Safe operation of tenders: What to watch

Tenders come in all shapes and sizes and can perform a range of different roles from passenger transport to marina maintenance.

Namely, AMSA defines a tender as a domestic commercial vessel used to transport goods or people (no more than 12), or for another purpose associated with its parent vessel’s operation. A tender is limited to operating in line of sight of its parent vessel (or another approved distance), or in a marina or a mooring area. A tender is usually less than 7.5 m long and must not be longer than its parent vessel and not powered by an inboard petrol engine.


Identifying a tender 

There are special arrangements for vessels which meet the definition of ‘tender’ under the national law. To figure out if the vessel is a tender under the national law, the vessel must:

  • Be used to transport goods or up to 12 people, or for a purpose associated with the parent vessel’s operation.
  • Operate in line of sight of its parent vessel, or another distance approved in writing by AMSA, or in a marina or mooring area.
  • Measure less than 7.5 metres or another length approved in writing by AMSA.
  • Measure less than its parent vessel.
  • Not be powered by an inboard petrol engine.


Markings for tenders

  • Like all commercial vessels tenders must have appropriate markings. If your tender is associated with a parent vessel, it does not have to have its own unique vessel identifier (UVI) but still must be appropriately marked in one of the following ways.
  • Display the words ‘tender to’ followed by the name or UVI of the parent vessel.
  • Also display the UVI of the parent vessel followed by ‘- T’.
  • Display the name of the owner of the vessel followed by the word ‘tender’.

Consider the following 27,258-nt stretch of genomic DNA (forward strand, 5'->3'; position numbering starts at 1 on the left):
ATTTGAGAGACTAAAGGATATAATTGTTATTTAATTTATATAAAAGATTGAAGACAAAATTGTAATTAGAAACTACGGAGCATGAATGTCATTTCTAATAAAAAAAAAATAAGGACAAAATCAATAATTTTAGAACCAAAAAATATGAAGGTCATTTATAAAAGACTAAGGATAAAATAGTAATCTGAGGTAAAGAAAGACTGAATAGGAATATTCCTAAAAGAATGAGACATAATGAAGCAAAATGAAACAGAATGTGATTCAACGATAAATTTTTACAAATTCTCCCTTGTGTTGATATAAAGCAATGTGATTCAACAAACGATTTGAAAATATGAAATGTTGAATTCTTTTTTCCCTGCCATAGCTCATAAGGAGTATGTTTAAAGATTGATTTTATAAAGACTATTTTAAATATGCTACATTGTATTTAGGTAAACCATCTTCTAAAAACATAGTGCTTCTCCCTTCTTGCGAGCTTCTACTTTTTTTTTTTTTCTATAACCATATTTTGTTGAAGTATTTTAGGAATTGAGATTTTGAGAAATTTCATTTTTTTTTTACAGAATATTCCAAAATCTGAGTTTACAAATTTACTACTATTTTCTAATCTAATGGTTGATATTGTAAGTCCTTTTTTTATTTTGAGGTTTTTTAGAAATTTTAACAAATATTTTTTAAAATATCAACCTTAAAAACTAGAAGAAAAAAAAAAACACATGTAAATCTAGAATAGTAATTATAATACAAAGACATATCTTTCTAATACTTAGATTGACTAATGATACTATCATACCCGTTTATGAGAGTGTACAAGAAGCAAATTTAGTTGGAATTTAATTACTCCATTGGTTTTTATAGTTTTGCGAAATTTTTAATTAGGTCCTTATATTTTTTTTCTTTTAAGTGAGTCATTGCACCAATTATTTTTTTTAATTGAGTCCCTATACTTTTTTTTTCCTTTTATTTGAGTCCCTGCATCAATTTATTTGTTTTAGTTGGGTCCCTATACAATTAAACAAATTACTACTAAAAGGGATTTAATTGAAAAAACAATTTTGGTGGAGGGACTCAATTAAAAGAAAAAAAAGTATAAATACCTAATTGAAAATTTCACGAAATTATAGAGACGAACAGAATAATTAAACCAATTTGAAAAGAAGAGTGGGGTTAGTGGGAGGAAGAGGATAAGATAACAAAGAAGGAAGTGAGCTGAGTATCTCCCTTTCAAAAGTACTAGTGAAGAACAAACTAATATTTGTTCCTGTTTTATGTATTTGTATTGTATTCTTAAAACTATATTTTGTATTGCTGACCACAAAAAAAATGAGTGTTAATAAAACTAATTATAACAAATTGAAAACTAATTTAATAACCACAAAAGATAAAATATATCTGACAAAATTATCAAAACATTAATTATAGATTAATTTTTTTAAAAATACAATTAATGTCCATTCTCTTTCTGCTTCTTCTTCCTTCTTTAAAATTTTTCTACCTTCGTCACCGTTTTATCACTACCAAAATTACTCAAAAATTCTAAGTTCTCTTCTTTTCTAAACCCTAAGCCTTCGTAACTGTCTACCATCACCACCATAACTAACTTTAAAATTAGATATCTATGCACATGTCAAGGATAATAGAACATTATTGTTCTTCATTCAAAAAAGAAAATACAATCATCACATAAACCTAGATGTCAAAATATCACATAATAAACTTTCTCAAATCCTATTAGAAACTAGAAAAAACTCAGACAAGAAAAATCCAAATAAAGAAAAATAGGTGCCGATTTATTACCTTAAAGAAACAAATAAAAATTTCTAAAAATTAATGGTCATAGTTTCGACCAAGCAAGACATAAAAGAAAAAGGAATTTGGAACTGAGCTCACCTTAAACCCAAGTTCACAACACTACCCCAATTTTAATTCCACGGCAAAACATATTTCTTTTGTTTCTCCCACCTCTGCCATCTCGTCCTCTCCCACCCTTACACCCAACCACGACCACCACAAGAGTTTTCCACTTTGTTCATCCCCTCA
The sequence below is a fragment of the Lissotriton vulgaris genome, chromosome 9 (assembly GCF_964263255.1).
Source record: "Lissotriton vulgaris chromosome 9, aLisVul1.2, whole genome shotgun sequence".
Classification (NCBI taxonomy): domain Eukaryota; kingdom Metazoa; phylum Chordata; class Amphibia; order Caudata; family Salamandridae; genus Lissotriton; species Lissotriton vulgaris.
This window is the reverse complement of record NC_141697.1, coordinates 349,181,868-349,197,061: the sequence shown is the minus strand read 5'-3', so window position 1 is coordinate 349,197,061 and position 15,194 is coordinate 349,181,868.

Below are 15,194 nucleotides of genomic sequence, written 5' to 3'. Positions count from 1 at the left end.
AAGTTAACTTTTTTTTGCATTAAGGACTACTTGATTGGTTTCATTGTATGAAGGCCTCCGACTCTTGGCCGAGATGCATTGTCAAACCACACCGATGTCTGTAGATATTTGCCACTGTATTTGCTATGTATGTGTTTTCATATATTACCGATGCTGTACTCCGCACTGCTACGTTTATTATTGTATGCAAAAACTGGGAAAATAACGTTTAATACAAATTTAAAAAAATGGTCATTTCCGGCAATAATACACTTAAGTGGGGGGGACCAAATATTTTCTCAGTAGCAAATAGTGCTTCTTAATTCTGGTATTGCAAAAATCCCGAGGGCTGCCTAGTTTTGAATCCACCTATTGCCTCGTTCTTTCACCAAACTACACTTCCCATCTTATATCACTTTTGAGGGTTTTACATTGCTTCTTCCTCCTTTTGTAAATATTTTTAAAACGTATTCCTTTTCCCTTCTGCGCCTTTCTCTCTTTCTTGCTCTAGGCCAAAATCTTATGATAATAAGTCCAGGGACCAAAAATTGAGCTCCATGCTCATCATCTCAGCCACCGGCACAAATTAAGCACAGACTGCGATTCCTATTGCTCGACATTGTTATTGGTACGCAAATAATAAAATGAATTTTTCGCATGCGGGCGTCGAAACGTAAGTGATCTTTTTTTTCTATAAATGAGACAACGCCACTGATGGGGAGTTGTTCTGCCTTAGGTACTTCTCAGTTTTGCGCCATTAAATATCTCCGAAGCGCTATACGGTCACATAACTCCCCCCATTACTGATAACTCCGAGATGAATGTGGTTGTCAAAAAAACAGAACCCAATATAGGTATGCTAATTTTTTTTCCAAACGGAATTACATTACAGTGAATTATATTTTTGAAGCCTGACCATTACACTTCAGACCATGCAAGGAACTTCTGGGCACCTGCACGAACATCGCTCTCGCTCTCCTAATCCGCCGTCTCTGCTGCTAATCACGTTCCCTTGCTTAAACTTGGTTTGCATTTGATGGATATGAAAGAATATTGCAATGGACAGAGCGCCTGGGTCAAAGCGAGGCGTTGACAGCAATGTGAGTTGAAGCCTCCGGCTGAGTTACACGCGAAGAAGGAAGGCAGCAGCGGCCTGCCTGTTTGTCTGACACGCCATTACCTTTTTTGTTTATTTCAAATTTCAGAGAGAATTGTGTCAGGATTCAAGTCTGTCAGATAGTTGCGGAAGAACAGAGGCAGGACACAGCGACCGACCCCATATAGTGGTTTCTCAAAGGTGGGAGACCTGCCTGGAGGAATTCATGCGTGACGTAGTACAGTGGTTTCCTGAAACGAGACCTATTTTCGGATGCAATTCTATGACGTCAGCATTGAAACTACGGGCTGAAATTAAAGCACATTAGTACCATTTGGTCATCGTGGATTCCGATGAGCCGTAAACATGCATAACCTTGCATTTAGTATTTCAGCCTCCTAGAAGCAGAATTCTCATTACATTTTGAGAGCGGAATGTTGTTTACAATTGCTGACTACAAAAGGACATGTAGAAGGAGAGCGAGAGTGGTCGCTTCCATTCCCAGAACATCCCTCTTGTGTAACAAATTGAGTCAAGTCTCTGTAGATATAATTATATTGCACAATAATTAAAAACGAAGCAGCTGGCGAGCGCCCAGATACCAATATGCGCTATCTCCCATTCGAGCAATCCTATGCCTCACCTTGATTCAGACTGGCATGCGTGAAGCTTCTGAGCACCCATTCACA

• If your tender does not operate with a parent vessel you must obtain and display a UVI for that tender.


General safety duties

The general safety duties apply to all commercial vessel operations—even those that are grandfathered or operating under an exemption.

General safety duties indicate that you must at least:

  • Provide and maintain the vessel so that it is safe,
  • Ensure the safety of the vessel, people, marine safety equipment, and the operation of the vessel.
  • Implement and maintain a safety management system (SMS) that ensures that the vessel and its operations are safe.
  • The general safety duties, including the requirement to implement and maintain a safety management system apply to tenders as well.


Tenders without parent vessels

When people think of a tender, it is often a small vessel attached to a larger one, but this is not always the case. AMSA’s definition of a tender does not require the tender to have a parent vessel.

Under the national law a tender may operate without a parent vessel while in a marina or mooring area. These types of operations may include work boats that perform maintenance activities around marinas or transport passengers from a wharf to moored vessels. While these types of tenders may not relate with a parent vessel, the same rules apply to their operation.

While the operation of a tender with a parent vessel may be covered in the parent vessels SMS, a tender without a parent vessel must have its own dedicated SMS.

Tenders without a parent vessel must also have their own unique vessel identifier.


Source link

Leave A Reply

Your email address will not be published. Required fields are marked *